Hunt continues for elusive HIV vaccine
Merck, Sanofi toil to develop a potential life-saver -- and an image-boosting blockbuster.
NEW YORK (CNNMoney.com) - Imagine a world without HIV. If that seems farfetched, then try to imagine there's an HIV vaccine.
Of course, there is no HIV vaccine on the market -- yet. But a successful HIV vaccine, if it's ever developed, could bring in blockbuster sales for the companies behind it, save lives, and possibly even improve Big Pharma's battered image, all at the same time.
Merck (up $0.24 to $34.75, Research) and Sanofi-Aventis (up $0.08 to $11.90, Research) are currently leading the way in developing AIDS vaccines; both are at work on their own versions. Analysts who cover the companies said that HIV vaccines have blockbuster potential, but the drug makers said they are years away from completing their trials.
"I hope they're successful, but the odds are long," said Robert Hazlett, an analyst for Suntrust Robinson Humphrey who covers Merck, the New Jersey-based drug giant.
"These are high-risk, high-reward [vaccines]," said Bernstein analyst Gbola Amusa, who covers Paris-based drug giant Sanofi-Aventis. "The chances of their success are remote, but if they do work, we would expect them to be blockbusters if they produced enough to supply developed nations and undeveloped nations."
Vaccine sales would be less vulnerable to pressure from generic drug makers and counterfeiters than drugs that are based on simple molecular compounds because they are harder to manufacture, said Amusa. This is particularly important in the AIDS industry: Brazil, for instance, ignores patents and produces its own AIDS drugs to supply them to its impoverished population, siphoning sales away from Big Pharma.
A distant goal
Merck has spent the last two decades developing an HIV vaccine, and is now conducting Phase 2, or late-stage, human trials. Assuming that Phase 2 is successful, Merck still has to conduct the third and final phase of testing with thousands of patients before submitting the vaccine to the Food and Drug Administration, which will take years to do.
Sanofi-Aventis is conducting Phase 3 tests in Thailand, but said it won't release data any earlier than 2009. And even if these tests are successful, the company would have to run a whole new series of tests to meet FDA specifications.
If these companies do successfully develop a vaccine, achieving blockbuster sales will be a challenge. Amusa said that vaccines are notoriously difficult to produce in large quantities.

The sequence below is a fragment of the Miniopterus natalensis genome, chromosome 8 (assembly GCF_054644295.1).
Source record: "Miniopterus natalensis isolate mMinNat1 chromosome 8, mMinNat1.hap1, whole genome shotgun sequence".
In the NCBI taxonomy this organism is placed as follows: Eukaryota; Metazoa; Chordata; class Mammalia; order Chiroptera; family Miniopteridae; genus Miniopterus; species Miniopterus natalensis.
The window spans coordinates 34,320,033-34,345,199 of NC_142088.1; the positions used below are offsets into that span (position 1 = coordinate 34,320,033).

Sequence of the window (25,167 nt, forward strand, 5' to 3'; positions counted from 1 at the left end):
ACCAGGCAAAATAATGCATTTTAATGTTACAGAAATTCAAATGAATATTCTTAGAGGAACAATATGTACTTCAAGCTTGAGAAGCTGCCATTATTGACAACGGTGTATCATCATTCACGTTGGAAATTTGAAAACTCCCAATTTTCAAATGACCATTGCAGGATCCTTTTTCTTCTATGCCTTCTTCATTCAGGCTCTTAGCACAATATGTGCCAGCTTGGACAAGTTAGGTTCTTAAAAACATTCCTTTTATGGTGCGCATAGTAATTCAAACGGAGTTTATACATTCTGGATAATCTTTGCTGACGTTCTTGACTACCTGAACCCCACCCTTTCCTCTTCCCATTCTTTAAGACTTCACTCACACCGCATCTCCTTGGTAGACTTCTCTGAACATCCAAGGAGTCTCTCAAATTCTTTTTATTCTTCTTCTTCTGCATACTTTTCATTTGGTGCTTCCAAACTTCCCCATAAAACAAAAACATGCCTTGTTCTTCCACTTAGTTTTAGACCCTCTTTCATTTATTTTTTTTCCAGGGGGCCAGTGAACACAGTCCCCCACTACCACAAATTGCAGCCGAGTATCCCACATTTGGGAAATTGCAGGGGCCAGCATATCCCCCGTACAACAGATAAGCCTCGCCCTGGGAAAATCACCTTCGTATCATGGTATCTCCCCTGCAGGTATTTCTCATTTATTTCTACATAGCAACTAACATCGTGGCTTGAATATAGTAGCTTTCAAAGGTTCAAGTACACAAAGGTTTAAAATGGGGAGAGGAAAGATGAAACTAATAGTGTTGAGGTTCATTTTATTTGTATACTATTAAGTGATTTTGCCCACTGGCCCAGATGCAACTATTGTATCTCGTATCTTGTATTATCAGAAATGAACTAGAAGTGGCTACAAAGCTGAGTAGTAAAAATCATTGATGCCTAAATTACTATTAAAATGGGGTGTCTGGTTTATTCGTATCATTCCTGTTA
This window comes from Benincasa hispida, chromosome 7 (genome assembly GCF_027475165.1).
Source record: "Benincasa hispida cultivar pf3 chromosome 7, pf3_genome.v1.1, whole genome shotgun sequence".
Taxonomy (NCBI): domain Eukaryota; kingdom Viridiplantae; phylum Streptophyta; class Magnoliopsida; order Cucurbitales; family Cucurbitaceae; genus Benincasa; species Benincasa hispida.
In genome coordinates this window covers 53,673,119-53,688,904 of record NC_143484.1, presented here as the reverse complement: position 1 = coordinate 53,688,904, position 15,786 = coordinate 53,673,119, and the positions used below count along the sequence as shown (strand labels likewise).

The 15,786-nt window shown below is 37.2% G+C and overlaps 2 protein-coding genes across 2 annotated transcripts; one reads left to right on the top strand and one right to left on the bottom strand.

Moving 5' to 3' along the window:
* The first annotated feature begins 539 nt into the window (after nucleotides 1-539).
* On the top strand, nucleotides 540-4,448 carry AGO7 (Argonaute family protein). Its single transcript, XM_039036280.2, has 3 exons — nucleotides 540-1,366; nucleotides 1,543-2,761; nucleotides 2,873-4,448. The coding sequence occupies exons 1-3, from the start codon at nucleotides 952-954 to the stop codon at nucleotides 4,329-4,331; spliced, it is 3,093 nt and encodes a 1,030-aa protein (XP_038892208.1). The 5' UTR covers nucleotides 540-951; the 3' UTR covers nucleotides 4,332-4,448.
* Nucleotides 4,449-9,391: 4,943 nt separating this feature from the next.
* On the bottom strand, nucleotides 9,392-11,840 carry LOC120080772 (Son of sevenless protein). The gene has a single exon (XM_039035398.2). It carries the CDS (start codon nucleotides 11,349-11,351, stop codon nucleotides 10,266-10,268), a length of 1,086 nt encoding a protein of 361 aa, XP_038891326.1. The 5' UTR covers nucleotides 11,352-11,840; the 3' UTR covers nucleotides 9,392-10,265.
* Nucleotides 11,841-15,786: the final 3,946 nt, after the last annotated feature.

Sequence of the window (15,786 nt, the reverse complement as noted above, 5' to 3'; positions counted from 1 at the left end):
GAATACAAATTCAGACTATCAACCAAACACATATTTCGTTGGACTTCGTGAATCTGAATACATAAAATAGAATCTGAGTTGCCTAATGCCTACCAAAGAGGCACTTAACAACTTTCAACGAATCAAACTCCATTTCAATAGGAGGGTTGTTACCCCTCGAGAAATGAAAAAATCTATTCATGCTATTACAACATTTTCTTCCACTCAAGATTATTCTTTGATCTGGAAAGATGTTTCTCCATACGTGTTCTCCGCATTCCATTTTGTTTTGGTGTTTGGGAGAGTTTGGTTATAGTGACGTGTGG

Poor patients, costly drugs
HIV, or human immunodeficiency virus, is the virus that causes AIDS, also known as acquired immunodeficiency syndrome. HIV is transmitted sexually or via infected syringes and breaks down the infected patients' natural defenses. AIDS does not kill its victims directly; they die when their ravaged immune systems succumb to pneumonia or other illnesses.
Some 25 million AIDS patients have died from illnesses related to AIDS since it was first identified in 1981, including 3.1 million deaths in 2005, according to the United Nations. There are 40.3 million people living with AIDS worldwide, including 4.9 million new infections in 2005, says the U.N. Two-thirds of the world's AIDS patients live in sub-Saharan Africa, where many people are too poor to afford food, let alone medicine.
GlaxoSmithKline (up $0.23 to $54.23, Research) and Bristol-Myers Squibb (up $0.25 to $22.95, Research) are the industry leaders in producing AIDS anti-virals, which are treatments taken by patients after they've been infected to prolong and improve their lives. GlaxoSmithKline has nine HIV anti-virals on the market totaling $2.7 billion in 2005 sales. Bristol-Myers has five HIV anti-virals totaling $446 million in 2005 sales.
There is no cure for AIDS. But in theory, a vaccine could phase out AIDS by preventing new infections.
"There is no AIDS vaccine on the market, and that's the urgency," said Merck spokeswoman Janet Skidmore. "A vaccine will be necessary to end the epidemic. We're pleased that we have our lead candidate in Phase 2, but it will be years before an AIDS vaccine gets to market even if the trials work out the way we want it to work out."
Developing an AIDS vaccine is particularly difficult because the constantly mutating virus has developed resistance to existing treatments, and often seems one step ahead of the researchers.
"It's a wild card," said Barbara Ryan, an analyst for Deutsche Bank North America who covers Merck, referring to a vaccine's prospects for success. "If it works, great, but I don't think there's a tremendous amount of visibility right now. It's been a long time in the making at Merck and there have been disappointments along the way. The HIV virus is crafty, and there are many different strains."
None of the analysts interviewed for this story own shares in the companies they cover here, though Deutsche Bank North America does own shares of Merck.
To read about the industry for home test AIDS kits, click here.
Most HIV patients can't afford the costly drugs required to treat the disease. Click here.
Merck slashes AIDs drug prices. Click here.